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Korean War veteran recalls turbulent seas on transport ship
The Forgotten War

Korean War veteran recalls turbulent seas on transport ship

Korean War veteran Donald Deen

Donald Deen, a Korean War veteran who served in the Navy, sits in a pantry room in the basement of his Whiting, Iowa, home. Deen served on the USS General M. M. Patrick troop transport ship during the Korean War. Now retired, his hobbies include golfing, gardening and canning produce. 

WHITING, Iowa | Donald Deen still remembers with vivid detail the time his ship was caught in a typhoon in the Pacific Ocean. 

"The waves were so high, they were going over the bow," he said. "The ship was taking like 30-degree rolls this way and then pretty soon it would come back -- you'd think it wasn't -- and then it would go back the other way."

That voyage, from the United States to Okinawa, Japan, was his first as a seaman in the U.S. Navy. The opening days of the journey had been plagued by violent seasickness. Later came the storm, which prompted the crew to button everything down, close the portholes, shut off the motors and ride out the turbulence.

"For just a kid being on there, 19 years old, it was pretty scary," he said.

Deen had grown up on a farm near Whiting, Iowa, and graduated from Whiting High School. After working at home for about a year, Deen decided since he was drafting age, he would join the Navy for four years. 

Deen, who's now 85, served in the U.S. Navy from 1951 to 1955, rising to the rank of seaman third class. During the Korean War, Deen worked aboard the USS General M. M. Patrick, a segment of the transportation system bringing troops to and from Korea.

The ship, which was run by civilians but maintained a crew of about 25 Navy representatives, made monthly trips between the U.S. and Japan, transporting up to 6,000 troops at a time.

Deen said he made about 10 trips across the Pacific during the war, often making stops at Guam and Hawaii to transfer passengers. His job included checking in all of the embarking and disembarking members of the ship, as well as typing out orders and completing other paperwork. 

He said that first typhoon was the worst storm he ever experienced aboard ship. 

"We didn't hit storms very often," he said. 

During his time aboard the vessel, Deen said he ran into several other northwest Iowans who were also serving. 

"I met a lot of people checking them on," Deen said. "I ran into several people from, like, Onawa, who were in the service and going over to North Korea."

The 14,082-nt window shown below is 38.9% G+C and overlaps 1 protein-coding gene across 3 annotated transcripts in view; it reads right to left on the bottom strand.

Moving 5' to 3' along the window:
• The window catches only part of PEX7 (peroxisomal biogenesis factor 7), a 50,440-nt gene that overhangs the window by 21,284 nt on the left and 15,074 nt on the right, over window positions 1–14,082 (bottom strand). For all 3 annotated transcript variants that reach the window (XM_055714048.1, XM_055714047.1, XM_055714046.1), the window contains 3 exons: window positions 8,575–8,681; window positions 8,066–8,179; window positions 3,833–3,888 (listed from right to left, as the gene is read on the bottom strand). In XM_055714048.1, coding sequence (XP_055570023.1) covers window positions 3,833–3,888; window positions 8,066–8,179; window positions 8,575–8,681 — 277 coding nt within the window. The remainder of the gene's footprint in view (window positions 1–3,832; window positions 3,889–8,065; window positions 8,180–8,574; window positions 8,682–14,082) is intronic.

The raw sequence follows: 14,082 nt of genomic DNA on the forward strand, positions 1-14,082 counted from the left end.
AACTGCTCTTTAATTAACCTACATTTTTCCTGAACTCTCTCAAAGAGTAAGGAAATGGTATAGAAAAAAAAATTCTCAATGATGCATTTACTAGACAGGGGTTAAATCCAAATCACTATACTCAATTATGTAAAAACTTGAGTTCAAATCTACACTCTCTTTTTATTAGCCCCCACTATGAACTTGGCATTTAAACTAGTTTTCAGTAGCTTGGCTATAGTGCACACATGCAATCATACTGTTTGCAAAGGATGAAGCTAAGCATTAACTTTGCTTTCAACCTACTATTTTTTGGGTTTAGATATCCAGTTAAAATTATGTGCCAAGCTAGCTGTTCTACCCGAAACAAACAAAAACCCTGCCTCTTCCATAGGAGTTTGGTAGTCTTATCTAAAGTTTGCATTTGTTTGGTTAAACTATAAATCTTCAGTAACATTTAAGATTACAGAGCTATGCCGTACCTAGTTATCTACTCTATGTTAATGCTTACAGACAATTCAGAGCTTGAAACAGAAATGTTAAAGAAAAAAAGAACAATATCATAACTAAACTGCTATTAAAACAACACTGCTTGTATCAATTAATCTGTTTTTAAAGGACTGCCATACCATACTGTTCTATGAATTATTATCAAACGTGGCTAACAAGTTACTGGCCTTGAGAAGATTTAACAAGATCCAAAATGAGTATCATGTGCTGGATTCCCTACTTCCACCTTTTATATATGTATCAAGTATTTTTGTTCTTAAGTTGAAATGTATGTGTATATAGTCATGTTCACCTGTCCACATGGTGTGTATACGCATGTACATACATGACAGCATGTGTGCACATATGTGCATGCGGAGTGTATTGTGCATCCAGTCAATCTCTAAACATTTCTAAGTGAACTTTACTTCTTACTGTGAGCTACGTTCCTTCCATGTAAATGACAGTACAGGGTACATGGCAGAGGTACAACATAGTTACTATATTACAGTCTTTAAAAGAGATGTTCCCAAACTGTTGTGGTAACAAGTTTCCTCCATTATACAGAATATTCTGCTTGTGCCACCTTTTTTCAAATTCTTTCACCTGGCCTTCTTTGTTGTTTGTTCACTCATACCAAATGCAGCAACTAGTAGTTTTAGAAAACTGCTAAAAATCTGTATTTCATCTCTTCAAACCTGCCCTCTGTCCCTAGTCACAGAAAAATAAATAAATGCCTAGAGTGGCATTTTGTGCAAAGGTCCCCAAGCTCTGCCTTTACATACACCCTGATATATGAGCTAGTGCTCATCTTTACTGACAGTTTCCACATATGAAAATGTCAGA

Following a year aboard the transport vessel, Deen was stationed at the 14th Naval District Headquarters at Pearl Harbor, Hawaii. He would work there until 1955.

Reflecting, Deen said he believes the troops were welcomed back to America well. 

"I joined the (American) Legion when I first came back and was always treated real good," he said. "I thought the service treated us real good. I never thought there were any complaints -- not like in the Vietnam War."

After his return to Iowa, Deen attended business training school in Sioux City for accounting. He then went to work at a grain elevator in Whiting as an assistant manager. He would remain there for 13 years, doing the bookkeeping for the elevators in Whiting and Onawa. 

In 1970, Deen became office manager at the Monona County Rural Electric Cooperative in Onawa. After 15 years, he was promoted to general manager, a position he would hold until his retirement in 1993. 

Just like his consistency working more than a decade at both jobs, Deen has lived in the same house since the war. 

"I guess I didn't have any desire to move," he said. "I enjoy it here."

Last year, Deen received a certificate for 60 years in the American Legion. He also stays active through golf, gardening, canning produce and exercising.

For the past 25 years, Deen has been married to his wife Beverly. The Deens' blended family includes two daughters, five grandchildren and two great-grandchildren. 

Together, they enjoy traveling and going on vacations. He said he's been back to Hawaii, but not to Japan. 


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Donald Deen talks about whether the Korean War was the "Forgotten War," and how troops were received after their return home.

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